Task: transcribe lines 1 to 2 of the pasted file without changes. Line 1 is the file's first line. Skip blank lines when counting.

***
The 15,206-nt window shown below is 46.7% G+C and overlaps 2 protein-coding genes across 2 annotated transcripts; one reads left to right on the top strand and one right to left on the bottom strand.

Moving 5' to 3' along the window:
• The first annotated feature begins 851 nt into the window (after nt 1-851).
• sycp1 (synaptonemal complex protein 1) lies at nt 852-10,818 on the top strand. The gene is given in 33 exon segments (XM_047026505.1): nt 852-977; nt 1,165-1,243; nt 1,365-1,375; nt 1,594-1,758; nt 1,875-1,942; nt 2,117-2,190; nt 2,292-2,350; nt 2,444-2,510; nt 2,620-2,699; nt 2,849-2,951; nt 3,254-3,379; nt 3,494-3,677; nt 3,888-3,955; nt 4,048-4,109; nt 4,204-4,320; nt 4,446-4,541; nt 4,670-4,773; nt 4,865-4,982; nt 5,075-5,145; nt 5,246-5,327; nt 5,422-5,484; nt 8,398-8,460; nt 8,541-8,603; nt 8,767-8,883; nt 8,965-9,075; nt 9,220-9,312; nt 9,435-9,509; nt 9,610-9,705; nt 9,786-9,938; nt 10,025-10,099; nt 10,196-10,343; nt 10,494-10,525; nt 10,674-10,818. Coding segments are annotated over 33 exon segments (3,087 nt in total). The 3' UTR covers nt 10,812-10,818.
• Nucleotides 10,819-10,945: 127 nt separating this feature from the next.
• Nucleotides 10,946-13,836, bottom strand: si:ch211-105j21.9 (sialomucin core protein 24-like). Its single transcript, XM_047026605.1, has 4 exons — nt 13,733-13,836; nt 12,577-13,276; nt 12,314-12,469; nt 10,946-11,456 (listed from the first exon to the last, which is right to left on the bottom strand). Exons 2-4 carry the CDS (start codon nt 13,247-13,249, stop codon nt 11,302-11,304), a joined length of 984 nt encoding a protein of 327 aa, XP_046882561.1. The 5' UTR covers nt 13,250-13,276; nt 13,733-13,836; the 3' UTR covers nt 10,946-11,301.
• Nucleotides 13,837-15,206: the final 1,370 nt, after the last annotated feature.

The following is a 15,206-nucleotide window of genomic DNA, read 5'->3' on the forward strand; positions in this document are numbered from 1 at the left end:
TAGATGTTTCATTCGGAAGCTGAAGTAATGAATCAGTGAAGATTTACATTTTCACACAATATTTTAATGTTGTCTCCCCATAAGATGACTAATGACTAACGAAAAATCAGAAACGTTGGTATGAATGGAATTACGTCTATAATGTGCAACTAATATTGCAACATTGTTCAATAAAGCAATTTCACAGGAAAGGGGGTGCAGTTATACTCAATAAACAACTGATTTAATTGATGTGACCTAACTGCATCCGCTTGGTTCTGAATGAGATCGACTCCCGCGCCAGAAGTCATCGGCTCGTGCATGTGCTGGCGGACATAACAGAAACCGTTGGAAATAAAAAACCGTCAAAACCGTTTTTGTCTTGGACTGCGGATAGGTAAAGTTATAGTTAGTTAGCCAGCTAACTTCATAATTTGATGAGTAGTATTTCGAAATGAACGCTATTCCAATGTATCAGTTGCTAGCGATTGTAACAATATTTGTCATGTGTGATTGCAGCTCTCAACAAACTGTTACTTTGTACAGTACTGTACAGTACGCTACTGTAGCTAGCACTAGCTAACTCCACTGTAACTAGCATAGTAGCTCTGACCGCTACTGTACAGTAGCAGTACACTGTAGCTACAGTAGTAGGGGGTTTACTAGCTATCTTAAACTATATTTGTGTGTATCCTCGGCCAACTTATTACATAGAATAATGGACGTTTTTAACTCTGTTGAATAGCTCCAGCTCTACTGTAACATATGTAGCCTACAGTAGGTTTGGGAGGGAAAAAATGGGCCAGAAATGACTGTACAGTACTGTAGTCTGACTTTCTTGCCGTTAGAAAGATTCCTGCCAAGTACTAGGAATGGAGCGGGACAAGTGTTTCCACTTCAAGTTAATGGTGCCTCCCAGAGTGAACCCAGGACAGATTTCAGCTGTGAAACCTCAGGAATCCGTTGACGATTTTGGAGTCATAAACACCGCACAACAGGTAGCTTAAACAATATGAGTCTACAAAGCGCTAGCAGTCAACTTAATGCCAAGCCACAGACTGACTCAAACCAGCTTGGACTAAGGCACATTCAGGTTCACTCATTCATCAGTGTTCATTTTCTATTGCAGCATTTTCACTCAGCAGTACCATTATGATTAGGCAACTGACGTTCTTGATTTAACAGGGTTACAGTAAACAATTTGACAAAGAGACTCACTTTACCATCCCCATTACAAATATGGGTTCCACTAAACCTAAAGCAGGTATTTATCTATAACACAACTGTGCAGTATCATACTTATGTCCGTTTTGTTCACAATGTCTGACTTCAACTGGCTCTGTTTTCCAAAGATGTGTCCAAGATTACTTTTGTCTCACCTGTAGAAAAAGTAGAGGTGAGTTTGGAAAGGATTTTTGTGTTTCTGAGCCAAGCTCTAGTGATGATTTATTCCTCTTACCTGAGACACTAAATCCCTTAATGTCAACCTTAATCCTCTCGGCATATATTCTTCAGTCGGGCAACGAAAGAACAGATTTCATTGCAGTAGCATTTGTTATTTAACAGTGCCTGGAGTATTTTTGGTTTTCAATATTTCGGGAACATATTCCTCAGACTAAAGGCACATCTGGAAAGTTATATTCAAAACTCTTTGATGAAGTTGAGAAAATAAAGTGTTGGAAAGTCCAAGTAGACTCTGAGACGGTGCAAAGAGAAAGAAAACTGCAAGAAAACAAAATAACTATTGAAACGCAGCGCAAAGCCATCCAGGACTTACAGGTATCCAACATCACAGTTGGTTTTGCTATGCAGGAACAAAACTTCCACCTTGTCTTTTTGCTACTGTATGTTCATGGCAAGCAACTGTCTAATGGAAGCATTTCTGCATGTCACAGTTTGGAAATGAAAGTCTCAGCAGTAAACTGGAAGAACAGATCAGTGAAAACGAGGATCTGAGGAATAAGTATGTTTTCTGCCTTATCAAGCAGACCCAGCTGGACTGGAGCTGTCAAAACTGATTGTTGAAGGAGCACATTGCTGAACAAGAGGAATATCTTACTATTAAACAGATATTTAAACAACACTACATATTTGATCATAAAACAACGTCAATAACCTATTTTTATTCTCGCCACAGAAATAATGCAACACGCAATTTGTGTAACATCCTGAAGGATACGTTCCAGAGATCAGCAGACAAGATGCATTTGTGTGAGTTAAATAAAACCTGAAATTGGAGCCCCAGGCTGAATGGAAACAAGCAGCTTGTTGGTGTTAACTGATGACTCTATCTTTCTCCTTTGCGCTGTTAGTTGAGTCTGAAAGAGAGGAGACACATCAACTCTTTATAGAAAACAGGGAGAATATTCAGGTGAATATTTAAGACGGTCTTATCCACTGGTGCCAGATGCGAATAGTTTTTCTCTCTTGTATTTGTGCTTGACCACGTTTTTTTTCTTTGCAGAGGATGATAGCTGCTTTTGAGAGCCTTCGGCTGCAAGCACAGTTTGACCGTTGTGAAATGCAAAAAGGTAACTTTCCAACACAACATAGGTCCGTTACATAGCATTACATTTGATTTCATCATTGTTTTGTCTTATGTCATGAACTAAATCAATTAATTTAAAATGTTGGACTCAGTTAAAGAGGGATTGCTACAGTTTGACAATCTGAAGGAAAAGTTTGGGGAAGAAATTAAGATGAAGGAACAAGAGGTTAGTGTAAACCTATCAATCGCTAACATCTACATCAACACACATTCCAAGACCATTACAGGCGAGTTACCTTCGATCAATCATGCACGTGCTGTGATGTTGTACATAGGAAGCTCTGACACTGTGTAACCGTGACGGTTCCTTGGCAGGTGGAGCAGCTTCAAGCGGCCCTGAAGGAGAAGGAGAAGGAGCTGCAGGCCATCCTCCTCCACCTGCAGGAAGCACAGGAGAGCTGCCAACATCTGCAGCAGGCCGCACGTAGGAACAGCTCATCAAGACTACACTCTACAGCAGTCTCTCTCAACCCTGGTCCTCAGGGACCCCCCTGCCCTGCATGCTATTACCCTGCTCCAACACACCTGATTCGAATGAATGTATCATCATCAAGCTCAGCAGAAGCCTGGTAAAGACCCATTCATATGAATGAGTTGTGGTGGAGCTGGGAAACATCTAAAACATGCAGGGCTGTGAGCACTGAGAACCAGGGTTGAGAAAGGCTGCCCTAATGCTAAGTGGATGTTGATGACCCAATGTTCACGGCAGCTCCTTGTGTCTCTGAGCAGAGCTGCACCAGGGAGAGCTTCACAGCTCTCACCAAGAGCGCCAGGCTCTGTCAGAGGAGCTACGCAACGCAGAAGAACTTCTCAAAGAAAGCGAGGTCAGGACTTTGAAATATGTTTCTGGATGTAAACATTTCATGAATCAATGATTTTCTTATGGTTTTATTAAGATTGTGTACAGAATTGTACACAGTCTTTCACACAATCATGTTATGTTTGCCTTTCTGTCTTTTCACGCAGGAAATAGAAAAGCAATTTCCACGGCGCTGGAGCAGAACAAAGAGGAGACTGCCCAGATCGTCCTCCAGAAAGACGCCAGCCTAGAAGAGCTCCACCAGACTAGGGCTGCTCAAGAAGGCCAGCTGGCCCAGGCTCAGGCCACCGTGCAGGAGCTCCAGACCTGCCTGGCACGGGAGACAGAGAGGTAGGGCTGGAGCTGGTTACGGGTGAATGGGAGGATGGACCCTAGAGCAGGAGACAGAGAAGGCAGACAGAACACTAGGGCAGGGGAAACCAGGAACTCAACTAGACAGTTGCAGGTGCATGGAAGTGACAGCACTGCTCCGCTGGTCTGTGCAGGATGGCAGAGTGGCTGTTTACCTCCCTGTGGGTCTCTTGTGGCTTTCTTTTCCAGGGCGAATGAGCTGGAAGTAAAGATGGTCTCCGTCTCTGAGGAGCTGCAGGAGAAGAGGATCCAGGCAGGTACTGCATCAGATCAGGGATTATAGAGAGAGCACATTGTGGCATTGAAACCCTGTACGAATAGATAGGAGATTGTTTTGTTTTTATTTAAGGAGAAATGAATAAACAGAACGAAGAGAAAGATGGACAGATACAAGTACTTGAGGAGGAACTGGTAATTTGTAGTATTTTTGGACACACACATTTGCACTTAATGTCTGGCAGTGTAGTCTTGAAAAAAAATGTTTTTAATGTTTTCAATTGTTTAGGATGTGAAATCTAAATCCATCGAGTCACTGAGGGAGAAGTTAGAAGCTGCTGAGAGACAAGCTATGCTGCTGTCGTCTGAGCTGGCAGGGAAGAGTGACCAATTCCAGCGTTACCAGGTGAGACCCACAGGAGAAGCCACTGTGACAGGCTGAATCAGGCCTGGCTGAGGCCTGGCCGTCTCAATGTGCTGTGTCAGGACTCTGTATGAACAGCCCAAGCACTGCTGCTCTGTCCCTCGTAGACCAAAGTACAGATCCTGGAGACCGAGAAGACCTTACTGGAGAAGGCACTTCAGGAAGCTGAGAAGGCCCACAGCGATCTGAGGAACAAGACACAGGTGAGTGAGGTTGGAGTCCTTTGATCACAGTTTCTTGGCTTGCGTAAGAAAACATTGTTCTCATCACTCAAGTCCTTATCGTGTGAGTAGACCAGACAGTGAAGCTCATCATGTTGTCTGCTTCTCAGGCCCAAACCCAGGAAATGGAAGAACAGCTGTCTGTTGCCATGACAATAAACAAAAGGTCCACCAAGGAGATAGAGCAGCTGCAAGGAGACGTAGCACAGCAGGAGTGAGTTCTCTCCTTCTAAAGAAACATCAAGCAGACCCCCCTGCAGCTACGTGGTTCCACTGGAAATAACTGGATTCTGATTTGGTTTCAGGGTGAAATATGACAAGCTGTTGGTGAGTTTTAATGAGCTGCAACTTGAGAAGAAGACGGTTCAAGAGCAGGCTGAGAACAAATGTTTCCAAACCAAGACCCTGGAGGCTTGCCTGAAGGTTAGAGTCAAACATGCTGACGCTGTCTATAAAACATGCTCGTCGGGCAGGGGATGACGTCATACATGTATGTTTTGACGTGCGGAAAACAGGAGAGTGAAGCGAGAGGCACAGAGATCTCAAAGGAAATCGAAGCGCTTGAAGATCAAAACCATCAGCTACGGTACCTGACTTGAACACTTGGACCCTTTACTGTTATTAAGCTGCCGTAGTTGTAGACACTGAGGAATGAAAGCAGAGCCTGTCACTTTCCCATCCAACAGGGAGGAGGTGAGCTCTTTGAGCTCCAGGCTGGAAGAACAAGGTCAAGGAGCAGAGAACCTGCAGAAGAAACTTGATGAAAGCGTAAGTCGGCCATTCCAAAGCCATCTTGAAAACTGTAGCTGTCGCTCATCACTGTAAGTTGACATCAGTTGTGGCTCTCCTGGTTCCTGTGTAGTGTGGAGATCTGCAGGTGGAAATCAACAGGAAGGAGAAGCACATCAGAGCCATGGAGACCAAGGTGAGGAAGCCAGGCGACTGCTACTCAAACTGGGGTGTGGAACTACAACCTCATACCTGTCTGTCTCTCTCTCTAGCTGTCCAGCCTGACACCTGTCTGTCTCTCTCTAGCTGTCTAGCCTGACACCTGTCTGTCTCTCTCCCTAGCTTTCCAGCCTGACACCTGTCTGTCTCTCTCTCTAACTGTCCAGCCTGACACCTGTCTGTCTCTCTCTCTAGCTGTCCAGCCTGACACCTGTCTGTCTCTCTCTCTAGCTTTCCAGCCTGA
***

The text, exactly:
The 15,206-nt window shown below is 46.7% G+C and overlaps 2 protein-coding genes across 2 annotated transcripts; one reads left to right on the top strand and one right to left on the bottom strand.

Moving 5' to 3' along the window: